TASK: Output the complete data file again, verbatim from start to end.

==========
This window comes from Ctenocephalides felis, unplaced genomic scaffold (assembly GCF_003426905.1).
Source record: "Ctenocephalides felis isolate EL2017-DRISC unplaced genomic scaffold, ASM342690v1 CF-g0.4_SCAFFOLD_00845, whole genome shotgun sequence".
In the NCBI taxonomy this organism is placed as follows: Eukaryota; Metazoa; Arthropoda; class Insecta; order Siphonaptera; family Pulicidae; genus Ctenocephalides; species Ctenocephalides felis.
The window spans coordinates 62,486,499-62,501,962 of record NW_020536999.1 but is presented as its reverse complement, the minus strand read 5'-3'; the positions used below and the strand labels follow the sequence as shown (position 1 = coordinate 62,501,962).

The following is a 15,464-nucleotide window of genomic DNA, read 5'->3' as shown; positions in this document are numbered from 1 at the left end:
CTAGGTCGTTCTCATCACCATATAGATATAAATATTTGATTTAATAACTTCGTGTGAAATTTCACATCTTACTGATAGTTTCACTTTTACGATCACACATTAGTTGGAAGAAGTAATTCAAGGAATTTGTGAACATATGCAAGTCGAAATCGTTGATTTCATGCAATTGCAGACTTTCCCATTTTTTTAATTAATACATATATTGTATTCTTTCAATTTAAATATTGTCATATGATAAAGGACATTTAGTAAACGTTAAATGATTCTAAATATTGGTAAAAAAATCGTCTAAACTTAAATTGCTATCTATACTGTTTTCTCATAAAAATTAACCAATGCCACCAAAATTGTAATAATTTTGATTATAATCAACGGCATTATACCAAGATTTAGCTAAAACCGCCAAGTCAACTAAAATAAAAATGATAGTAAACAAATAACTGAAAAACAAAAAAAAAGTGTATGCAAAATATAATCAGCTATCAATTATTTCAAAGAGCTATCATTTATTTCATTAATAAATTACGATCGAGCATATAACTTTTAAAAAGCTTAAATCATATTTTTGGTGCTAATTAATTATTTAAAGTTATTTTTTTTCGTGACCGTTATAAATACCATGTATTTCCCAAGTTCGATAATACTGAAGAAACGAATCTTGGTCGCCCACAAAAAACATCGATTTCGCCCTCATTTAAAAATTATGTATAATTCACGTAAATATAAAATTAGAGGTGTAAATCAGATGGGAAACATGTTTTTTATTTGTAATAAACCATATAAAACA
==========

This window comes from Ctenocephalides felis, unplaced genomic scaffold (assembly GCF_003426905.1).
Source record: "Ctenocephalides felis isolate EL2017-DRISC unplaced genomic scaffold, ASM342690v1 CF-g0.4_SCAFFOLD_00845, whole genome shotgun sequence".
In the NCBI taxonomy this organism is placed as follows: Eukaryota; Metazoa; Arthropoda; class Insecta; order Siphonaptera; family Pulicidae; genus Ctenocephalides; species Ctenocephalides felis.
The window spans coordinates 62,486,499-62,501,962 of record NW_020536999.1 but is presented as its reverse complement, the minus strand read 5'-3'; the positions used below and the strand labels follow the sequence as shown (position 1 = coordinate 62,501,962).

The following is a 15,464-nucleotide window of genomic DNA, read 5'->3' as shown; positions in this document are numbered from 1 at the left end:
CTAGGTCGTTCTCATCACCATATAGATATAAATATTTGATTTAATAACTTCGTGTGAAATTTCACATCTTACTGATAGTTTCACTTTTACGATCACACATTAGTTGGAAGAAGTAATTCAAGGAATTTGTGAACATATGCAAGTCGAAATCGTTGATTTCATGCAATTGCAGACTTTCCCATTTTTTTAATTAATACATATATTGTATTCTTTCAATTTAAATATTGTCATATGATAAAGGACATTTAGTAAACGTTAAATGATTCTAAATATTGGTAAAAAAATCGTCTAAACTTAAATTGCTATCTATACTGTTTTCTCATAAAAATTAACCAATGCCACCAAAATTGTAATAATTTTGATTATAATCAACGGCATTATACCAAGATTTAGCTAAAACCGCCAAGTCAACTAAAATAAAAATGATAGTAAACAAATAACTGAAAAACAAAAAAAAAGTGTATGCAAAATATAATCAGCTATCAATTATTTCAAAGAGCTATCATTTATTTCATTAATAAATTACGATCGAGCATATAACTTTTAAAAAGCTTAAATCATATTTTTGGTGCTAATTAATTATTTAAAGTTATTTTTTTTCGTGACCGTTATAAATACCATGTATTTCCCAAGTTCGATAATACTGAAGAAACGAATCTTGGTCGCCCACAAAAAACATCGATTTCGCCCTCATTTAAAAATTATGTATAATTCACGTAAATATAAAATTAGAGGTGTAAATCAGATGGGAAACATGTTTTTTATTTGTAATAAACCATATAAAACA